TY - GEN

T1 - Tree Nash Equilibria in the Network Creation Game

AU - Mamageishvili, Akaki

AU - Mihalák, Matús

AU - Müller, Dominik

PY - 2013

Y1 - 2013

N2 - In the network creation game with n vertices, every vertex (a player) buys a set of adjacent edges, each at a fixed amount α > 0. It has been conjectured that for α ≥ n, every Nash equilibrium is a tree, and has been confirmed for every α ≥ 273·n. We improve upon this bound and show that this is true for every α ≥ 65·n. To show this, we provide new and improved results on the local structure of Nash equilibria. Technically, we show that if there is a cycle in a Nash equilibrium, then α < 65·n. Proving this, we only consider relatively simple strategy changes of the players involved in the cycle. We further show that this simple approach cannot be used to show the desired upper bound α < n (for which a cycle may exist), but conjecture that a slightly worse bound α < 1.3 ·n can be achieved with this approach. Towards this conjecture, we show that if a Nash equilibrium has a cycle of length at most 10, then indeed α < 1.3·n. We further provide experimental evidence suggesting that when the girth of a Nash equilibrium is increasing, the upper bound on α obtained by the simple strategy changes is not increasing. To the end, we investigate the approach for a coalitional variant of Nash equilibrium, where coalitions of two players cannot collectively improve, and show that if α ≥ 41·n, then every such Nash equilibrium is a tree.

AB - In the network creation game with n vertices, every vertex (a player) buys a set of adjacent edges, each at a fixed amount α > 0. It has been conjectured that for α ≥ n, every Nash equilibrium is a tree, and has been confirmed for every α ≥ 273·n. We improve upon this bound and show that this is true for every α ≥ 65·n. To show this, we provide new and improved results on the local structure of Nash equilibria. Technically, we show that if there is a cycle in a Nash equilibrium, then α < 65·n. Proving this, we only consider relatively simple strategy changes of the players involved in the cycle. We further show that this simple approach cannot be used to show the desired upper bound α < n (for which a cycle may exist), but conjecture that a slightly worse bound α < 1.3 ·n can be achieved with this approach. Towards this conjecture, we show that if a Nash equilibrium has a cycle of length at most 10, then indeed α < 1.3·n. We further provide experimental evidence suggesting that when the girth of a Nash equilibrium is increasing, the upper bound on α obtained by the simple strategy changes is not increasing. To the end, we investigate the approach for a coalitional variant of Nash equilibrium, where coalitions of two players cannot collectively improve, and show that if α ≥ 41·n, then every such Nash equilibrium is a tree.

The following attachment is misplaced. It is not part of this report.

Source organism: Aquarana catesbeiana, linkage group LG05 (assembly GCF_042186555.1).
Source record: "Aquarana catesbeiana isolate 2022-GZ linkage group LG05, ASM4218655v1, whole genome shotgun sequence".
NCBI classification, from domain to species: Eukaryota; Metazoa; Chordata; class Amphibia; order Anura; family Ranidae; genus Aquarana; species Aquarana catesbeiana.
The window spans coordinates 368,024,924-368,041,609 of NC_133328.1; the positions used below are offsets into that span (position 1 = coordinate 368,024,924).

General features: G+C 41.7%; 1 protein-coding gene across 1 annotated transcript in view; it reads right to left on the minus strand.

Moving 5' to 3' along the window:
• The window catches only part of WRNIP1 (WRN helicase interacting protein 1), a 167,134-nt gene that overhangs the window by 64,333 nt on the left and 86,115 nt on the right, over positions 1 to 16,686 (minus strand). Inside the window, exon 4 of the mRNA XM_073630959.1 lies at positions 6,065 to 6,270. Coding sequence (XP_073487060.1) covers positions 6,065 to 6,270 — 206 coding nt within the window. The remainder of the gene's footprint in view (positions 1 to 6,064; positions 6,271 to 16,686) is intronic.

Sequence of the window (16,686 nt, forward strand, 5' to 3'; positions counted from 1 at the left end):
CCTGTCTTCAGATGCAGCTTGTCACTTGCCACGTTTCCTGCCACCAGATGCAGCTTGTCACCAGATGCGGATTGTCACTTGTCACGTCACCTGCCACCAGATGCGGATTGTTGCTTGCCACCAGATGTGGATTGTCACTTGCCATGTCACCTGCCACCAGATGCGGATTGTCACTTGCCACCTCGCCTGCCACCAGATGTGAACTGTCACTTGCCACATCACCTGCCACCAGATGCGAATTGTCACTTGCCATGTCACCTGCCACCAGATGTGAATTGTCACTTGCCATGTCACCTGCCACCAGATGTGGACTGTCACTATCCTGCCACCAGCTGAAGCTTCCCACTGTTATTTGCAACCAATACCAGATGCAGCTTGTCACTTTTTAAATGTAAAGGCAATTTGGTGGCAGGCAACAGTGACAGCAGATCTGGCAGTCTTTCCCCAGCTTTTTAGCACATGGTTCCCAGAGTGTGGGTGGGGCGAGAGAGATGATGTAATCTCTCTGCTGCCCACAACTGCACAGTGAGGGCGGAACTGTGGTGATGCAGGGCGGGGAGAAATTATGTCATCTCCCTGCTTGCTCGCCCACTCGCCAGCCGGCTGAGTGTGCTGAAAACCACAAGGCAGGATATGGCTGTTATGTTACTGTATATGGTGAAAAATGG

U2 - 10.1007/978-3-319-03536-9_10

DO - 10.1007/978-3-319-03536-9_10

M3 - Conference article in proceeding

T3 - Lecture Notes in Computer Science

SP - 118

EP - 129

BT - Proceedings of the 10th International Workshop on Algorithms and Models for the Web Graph (WAW)

PB - Springer Verlag

ER -